- That also impacted some of the UX and accessibility, so those needed some further improvements at the end.
- And some of those plugin negotiations only lasted a year, so it could have led to unexpected charges later.
- We did ours during a working day for inclusivity. You could extend it a little bit further, you know, start earlier, finish later, or extend to one and a half days or two days.
- Project managers can do a little bit extra beforehand to gather requirements but also to share those requirements with their teams so if there are skills gaps, you’ll know ahead of time.
- More time, then, could be allocated to a review of UX and accessibility. We did this, but it was such a challenge given the time we had.
- Also, more transparency for plugins, so you only go premium if the non-profit will benefit from that long term.
Who did we help?
Firstly, Bristol Disability and Equality Forum, it’s run by deaf disabled people for deaf and disabled people. They wanted an engaging site that was accessible, both for site visitors and on the back-end for site admins.
Gympanzees is creating the UK’s first fully inclusive leisure facility. They had no brand, no logo, no website. All they did was email, so it was really starting from scratch to engage supporters and funders, but also the families they wanted to help.
Hands in the Air is grassroots initiative for men’s mental health and they needed something clean and approachable for their target audience.
Horfield and Districts Allotment Association had just celebrated their 100th anniversary before the event, which was lovely, so as you can expect, they had tonnes of stories and helpful information they need to restructure. There were 70 pages of content that needed to be restructured.
Third Sector Solutions help unemployed people and people with support needs. They needed to totally rethink how they presented their services.
So what impact did it actually have?
Well I got back in touch with all of the non-profit reps a year on and talked to each of them about what changed, and actually thousands of people had access to facilities and services that they would never have known about if it wasn’t for the do_action day.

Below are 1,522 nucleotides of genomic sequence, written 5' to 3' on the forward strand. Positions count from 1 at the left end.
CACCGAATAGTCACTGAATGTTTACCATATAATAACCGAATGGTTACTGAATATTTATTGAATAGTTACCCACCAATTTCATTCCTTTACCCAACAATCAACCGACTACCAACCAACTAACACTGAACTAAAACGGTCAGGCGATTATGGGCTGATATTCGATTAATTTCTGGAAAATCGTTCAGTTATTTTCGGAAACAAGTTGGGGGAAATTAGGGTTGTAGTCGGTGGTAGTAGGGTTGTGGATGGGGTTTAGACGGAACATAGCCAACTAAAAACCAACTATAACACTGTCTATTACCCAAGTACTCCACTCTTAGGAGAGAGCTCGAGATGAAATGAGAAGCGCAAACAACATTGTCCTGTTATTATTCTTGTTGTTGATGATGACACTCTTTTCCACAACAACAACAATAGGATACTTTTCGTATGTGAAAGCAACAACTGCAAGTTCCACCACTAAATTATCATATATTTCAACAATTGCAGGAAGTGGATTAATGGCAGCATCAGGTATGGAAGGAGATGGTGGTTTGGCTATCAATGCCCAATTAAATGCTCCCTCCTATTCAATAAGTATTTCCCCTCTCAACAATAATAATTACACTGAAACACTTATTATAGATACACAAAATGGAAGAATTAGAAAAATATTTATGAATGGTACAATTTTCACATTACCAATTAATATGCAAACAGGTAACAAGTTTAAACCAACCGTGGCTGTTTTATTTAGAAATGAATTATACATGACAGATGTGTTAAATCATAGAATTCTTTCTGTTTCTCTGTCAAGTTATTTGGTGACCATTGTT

But don’t just take it from me, I’m going to hand you over to two of the non-profit reps directly.
“My name is Laura Welti. I’m from Bristol Disability Equality Forum.
“I have always been involved in equalities of some kind. I had been an equalities consultant before I became a physically disabled person myself. If you don’t have the lived experience, actually you have no idea.
“If you’re not accessible, in this country alone it’s estimated that the spending power of disabled people is around £250 billion.
“I was looking for more engagement from people who visited the site. I wanted it to be accessible, not only to people visiting the site, but ideally at the back end so disabled volunteers could help us run the site.
“To be perfectly frank, in our situation, without the hackathon, we couldn’t have had a new website. It would have been financially impossible.
“All I would say is mega thanks to everybody. People were really generous with their time, they really put effort into understanding what our needs were and did an amazing job in the amount of time they had available.”
“I’m Stephanie Wheen, I’m the founder of a social enterprise called Gympanzees.
“84% of children with disabilities can’t access regular leisure. This causes, obviously, problems with health and wellbeing for the children but then also the families, because the child can’t get out, the families can’t get out.
“We are working towards opening the UK’s first fully inclusive leisure facility for disabled children and young people.
“Until this happens, we are setting up pop-up leisure centres. We had our first one last summer, which was really successful and exciting. We had 1100 kids through the door and we had some amazing feedback with one little three-year-old boy who had his first ever laugh.
“This initiative is amazing, it’s hugely important and it’s been incredible for us, it’s been really pivotal for us. If we hadn’t had the website we wouldn’t have been able to do the pop-up and without doing the first pop-up we wouldn’t be able to continue doing the others that we’re doing.
It’s the difference between people being able to access our services or not. In a small way, it changed people’s lives and that wouldn’t have been possible really without our do_action day.”
Thank you very much for listening.”
Let’s create something